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Next SpaceX cargo mission will take off from historic Apollo launchpad

SpaceX will launch a mission from the historic Launch Complex 39A at NASA's Kennedy Space Center for the first time in mid-Februrary. The private spaceflight company modified the pad for its Falcon 9 and Falcon Heavy rockets. Credit: SpaceX

Loaded with supplies and science experiments for the International Space Station (ISS), SpaceX’s Falcon 9 will launch Saturday, February 18 from the Kennedy Space Center’s historic Launch Complex 39A, now renovated to accommodate both the Falcon 9 and the company’s upcoming Falcon Heavy rockets.

Constructed during the 1960s, the launchpad was the site from which the Apollo 11 Moon mission, as well as the first and last space shuttle missions, took off.

SpaceX began leasing the site from NASA two years ago. Saturday’s launch will mark the company’s first time taking off from Florida since its Falcon 9 exploded September 1 in pre-launch testing at nearby Cape Canaveral Air Force Station.

Among the supplies being carried aboard the company’s Dragon capsule is a host of science experiments, including one designed by high school students at Morehead State University’s Craft Academy.

That experiment will study the impact that time spent in microgravity has on the contraction of smooth muscle cells lining veins and arteries, using cells taken from rats.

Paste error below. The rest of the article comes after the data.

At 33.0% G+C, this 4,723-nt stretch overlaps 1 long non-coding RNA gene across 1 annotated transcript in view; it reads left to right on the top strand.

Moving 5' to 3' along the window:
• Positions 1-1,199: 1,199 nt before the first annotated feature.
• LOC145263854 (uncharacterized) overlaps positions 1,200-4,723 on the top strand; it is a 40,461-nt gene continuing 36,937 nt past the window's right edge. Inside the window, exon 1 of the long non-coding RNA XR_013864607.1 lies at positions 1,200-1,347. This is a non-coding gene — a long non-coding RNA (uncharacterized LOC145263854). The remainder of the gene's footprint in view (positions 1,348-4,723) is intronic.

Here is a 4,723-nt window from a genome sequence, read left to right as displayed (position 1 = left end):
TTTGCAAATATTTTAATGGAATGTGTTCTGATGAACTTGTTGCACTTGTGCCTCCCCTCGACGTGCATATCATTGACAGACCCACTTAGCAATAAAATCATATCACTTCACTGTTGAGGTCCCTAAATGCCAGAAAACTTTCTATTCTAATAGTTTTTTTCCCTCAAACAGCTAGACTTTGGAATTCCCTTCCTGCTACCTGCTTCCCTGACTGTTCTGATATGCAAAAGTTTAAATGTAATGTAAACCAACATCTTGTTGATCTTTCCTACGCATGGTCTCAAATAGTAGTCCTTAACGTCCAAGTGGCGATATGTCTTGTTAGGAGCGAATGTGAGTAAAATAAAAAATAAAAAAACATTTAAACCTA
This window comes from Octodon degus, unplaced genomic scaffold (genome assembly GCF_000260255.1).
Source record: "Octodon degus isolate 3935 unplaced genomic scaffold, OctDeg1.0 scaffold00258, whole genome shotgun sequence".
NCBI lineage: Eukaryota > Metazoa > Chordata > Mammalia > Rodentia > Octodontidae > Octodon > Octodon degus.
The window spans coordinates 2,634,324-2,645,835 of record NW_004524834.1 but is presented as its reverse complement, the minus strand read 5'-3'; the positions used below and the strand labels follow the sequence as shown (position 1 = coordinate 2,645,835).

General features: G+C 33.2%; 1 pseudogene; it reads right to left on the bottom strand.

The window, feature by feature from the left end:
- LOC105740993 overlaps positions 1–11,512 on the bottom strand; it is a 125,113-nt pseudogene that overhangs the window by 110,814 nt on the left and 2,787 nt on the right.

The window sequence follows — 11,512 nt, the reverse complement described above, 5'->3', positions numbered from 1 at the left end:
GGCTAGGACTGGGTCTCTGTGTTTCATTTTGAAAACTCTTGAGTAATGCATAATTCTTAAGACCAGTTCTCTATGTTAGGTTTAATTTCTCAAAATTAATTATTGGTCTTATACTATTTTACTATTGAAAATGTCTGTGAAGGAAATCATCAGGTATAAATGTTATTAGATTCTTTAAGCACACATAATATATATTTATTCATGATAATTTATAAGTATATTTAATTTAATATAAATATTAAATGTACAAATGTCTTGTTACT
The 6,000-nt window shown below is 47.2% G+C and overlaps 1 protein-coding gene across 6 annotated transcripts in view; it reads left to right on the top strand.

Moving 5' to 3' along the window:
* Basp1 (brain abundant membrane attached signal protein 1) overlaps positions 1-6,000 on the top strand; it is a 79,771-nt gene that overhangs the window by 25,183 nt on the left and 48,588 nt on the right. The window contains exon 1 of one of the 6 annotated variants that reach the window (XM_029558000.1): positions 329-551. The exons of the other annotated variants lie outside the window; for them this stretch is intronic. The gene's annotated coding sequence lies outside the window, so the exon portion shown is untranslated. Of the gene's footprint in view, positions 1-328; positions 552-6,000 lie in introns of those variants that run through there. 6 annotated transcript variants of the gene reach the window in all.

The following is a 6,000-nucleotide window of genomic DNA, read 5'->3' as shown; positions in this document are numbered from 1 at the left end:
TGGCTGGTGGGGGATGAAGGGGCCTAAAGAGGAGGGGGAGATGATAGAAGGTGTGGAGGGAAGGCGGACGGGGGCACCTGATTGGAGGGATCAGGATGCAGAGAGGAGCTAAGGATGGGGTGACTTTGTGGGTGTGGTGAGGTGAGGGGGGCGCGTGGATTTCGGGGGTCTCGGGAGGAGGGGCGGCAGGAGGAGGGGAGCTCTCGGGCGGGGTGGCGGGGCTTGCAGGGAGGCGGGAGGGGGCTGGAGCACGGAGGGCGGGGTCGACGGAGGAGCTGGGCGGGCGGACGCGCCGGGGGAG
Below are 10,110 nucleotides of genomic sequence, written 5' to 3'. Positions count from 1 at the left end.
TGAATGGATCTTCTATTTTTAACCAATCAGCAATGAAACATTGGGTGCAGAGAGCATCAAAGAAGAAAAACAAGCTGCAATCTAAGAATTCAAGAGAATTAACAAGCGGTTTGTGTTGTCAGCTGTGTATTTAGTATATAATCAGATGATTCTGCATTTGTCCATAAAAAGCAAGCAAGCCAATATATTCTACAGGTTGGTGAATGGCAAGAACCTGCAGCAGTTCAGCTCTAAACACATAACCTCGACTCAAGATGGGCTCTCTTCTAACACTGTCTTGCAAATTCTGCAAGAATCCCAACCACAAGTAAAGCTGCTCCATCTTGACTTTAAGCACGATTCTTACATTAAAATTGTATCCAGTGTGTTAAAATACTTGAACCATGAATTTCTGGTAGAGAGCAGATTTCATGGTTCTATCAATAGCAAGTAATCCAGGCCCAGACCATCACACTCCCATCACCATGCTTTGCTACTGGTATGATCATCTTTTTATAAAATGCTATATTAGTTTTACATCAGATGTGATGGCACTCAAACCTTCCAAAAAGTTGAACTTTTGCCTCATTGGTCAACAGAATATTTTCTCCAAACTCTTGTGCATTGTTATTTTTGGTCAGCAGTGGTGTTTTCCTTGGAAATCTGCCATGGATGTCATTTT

Samples of the MRSA “superbug” are being sent to the ISS in a sealed environment as part of an experiment to monitor the bacteria’s growth and mutation in a zero-gravity environment.

Other science experiments being sent to space include a study of the growth of antibody crystals, equipment to monitor lightning in Earth’s stratosphere, and a Raven tech demonstration system to monitor vehicles coming to and departing from the ISS.

Raven was developed by NASA Goddard Space Flight Center’s Satellite Servicing Projects Division for the long-term goal of autonomous arrivals at and departures from ISS by satellites and other spacecraft.

The Dragon will carry more than 5,500 pounds (2,500 kg) of supplies worth about $3 billion in its 10th ISS resupply mission and will return to Earth carrying another 5,000 pounds (2,300 kg) of cargo.

Laurel Kornfeld

Laurel Kornfeld

Staff Writer
Laurel Kornfeld is a freelance writer and amateur astronomer from Highland Park, NJ, who enjoys writing about astronomy and planetary science. She studied journalism at Douglass College, Rutgers University, and earned a Graduate Certificate of Science in astronomy from Swinburne University’s Astronomy Online program.
About Laurel Kornfeld (898 Articles)
Laurel Kornfeld is a freelance writer and amateur astronomer from Highland Park, NJ, who enjoys writing about astronomy and planetary science. She studied journalism at Douglass College, Rutgers University, and earned a Graduate Certificate of Science in astronomy from Swinburne University’s Astronomy Online program.